Three years later, the same author reported two similar cases exhibiting constructional apraxia, anomia for colors and difficulty reading numbers but not words.4 However, it was in 1940, when Gerstmann's work was published in English, that the syndrome became known in the global academic milieu. In that same year, GS was characterized by the tetrad comprising: agraphia, acalculia, finger agnosia and right-left disorientation.1
In the decades that followed, a strong relationship between lesions in the dominant hemisphere and GS was confirmed, more specifically in the angular gyrus of the parietal lobe.5-8 Lesions in this gyrus are associated predominantly with the symptoms of agraphia and acalculia.9
In 1984, Morris et al. reported the case of a patient with transient findings compatible with GS after stimulation of the posterior perisylvian region, more specifically in the transition between the angular and supramarginal gyri.10 In 2003, Roux et al. found abnormalities involving writing, calculating and finger recognition using the brain mapping technique in the left angular gyrus of 6 right-handed patients submitted to tumor resection.11
Even in cases where the angular gyrus is spared, lesions immediately subcortical to this area, or involving the mesial occipital cortex or splenium of the corpus callosum, may also lead to agraphia and/or acalculia.12 In addition, in cases of GS with sparing of the classically involved areas, the hypothesis of disconnection syndrome involving lesions to association fibers joining different cortical and subcortical regions should also be considered.13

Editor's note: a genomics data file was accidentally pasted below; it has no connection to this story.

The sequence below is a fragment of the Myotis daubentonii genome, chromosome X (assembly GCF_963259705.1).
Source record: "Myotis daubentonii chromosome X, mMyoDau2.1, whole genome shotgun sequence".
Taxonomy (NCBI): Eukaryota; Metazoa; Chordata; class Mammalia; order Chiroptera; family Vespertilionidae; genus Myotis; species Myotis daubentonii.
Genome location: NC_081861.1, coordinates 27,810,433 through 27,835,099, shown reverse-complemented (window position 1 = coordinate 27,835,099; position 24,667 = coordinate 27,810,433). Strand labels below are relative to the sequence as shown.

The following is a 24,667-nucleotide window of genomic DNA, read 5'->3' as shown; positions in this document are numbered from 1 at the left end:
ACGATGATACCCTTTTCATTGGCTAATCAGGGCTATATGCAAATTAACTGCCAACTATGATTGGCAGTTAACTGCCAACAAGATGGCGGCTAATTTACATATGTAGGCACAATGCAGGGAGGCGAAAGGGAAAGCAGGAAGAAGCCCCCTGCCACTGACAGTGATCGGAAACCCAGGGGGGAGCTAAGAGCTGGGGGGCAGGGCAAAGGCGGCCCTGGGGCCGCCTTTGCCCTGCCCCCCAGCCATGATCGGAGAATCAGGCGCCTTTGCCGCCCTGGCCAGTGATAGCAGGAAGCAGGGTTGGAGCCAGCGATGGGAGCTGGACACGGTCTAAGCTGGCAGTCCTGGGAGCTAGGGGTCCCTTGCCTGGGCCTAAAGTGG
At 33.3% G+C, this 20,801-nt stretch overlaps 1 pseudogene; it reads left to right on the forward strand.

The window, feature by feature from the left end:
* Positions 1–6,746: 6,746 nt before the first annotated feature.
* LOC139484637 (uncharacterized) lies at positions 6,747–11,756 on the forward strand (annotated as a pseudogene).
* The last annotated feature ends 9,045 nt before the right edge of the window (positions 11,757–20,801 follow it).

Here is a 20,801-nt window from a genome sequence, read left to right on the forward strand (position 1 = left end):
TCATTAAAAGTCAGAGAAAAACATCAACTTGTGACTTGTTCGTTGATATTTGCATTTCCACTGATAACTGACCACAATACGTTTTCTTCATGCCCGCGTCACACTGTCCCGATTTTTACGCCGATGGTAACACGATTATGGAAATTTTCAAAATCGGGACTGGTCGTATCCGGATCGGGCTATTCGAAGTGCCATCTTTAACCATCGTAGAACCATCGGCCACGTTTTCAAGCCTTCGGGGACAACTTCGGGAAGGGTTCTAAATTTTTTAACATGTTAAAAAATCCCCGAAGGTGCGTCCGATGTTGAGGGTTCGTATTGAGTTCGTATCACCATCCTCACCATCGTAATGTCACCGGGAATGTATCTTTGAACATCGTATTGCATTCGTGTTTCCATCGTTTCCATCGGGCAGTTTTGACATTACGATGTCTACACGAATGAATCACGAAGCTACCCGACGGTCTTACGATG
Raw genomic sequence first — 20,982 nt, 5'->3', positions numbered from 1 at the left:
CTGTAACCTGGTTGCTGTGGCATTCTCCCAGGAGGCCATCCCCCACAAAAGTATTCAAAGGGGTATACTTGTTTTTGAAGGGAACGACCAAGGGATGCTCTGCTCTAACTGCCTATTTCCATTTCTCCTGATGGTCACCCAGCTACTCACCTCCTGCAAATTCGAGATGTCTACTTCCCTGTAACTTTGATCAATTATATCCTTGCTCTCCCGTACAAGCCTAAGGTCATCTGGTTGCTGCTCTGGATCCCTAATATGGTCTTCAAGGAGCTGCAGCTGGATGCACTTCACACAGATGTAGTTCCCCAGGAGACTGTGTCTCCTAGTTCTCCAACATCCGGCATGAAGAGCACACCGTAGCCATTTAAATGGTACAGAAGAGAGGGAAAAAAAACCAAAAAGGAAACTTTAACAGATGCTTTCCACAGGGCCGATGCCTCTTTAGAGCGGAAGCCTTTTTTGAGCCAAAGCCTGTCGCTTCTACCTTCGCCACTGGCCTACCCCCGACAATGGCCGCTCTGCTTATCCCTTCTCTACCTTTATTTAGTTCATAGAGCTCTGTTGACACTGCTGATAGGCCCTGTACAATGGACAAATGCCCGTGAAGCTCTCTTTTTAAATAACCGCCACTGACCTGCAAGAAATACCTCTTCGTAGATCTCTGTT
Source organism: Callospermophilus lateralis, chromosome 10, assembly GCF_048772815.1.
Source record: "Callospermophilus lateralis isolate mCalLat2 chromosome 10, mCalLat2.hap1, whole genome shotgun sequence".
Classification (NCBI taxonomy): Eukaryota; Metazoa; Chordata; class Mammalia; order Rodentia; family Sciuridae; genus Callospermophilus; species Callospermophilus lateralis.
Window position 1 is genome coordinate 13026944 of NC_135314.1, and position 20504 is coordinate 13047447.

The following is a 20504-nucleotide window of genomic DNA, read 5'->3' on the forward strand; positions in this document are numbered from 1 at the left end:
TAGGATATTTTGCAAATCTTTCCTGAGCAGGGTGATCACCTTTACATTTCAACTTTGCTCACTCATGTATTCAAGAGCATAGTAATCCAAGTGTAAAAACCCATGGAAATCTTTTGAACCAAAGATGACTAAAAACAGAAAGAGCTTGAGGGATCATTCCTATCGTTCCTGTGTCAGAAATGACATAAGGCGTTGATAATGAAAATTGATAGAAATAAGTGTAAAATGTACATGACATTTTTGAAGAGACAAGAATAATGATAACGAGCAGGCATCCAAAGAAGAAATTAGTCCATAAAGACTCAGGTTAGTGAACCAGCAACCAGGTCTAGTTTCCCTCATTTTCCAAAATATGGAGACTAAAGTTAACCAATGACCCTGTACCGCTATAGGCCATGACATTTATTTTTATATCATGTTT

Seven years ago, Rusconi et al. revisited various aspects of GS, including their first description and the importance of the applicability of the concept of the disconnection syndrome in this context. The authors stated that certain recent studies employing the neurofunctional imaging technique, such as those performed using tractography, suggest that the group of clinical symptoms of GS perhaps should not be attributed exclusively to one specific neuronal group.14 This evidence again brought to the fore criticisms of Gerstmann made by some authors, such as Critchley, in the mid-1960s, when the localizing value of the syndrome was questioned.15
In view of these considerations, it is noteworthy to mention the insular cortex and its interaction with other areas. This structure has a reciprocal connection with the parietal operculum, anterior inferior parietal cortex, somatosensory cortex, retroinsular parietal region,16 orbitofrontal and pre-frontal cortex, frontal operculum and efferent pathways to the inferior frontal gyrus and Brodmann's areas 6 and 12.17 As is known, lesions located immediately deep to the insular cortex, more precisely in the extreme capsule, may cause disconnection of short association fibers between frontal and parietal operculae and lead to disruption of frontoparietal circuitry.18,19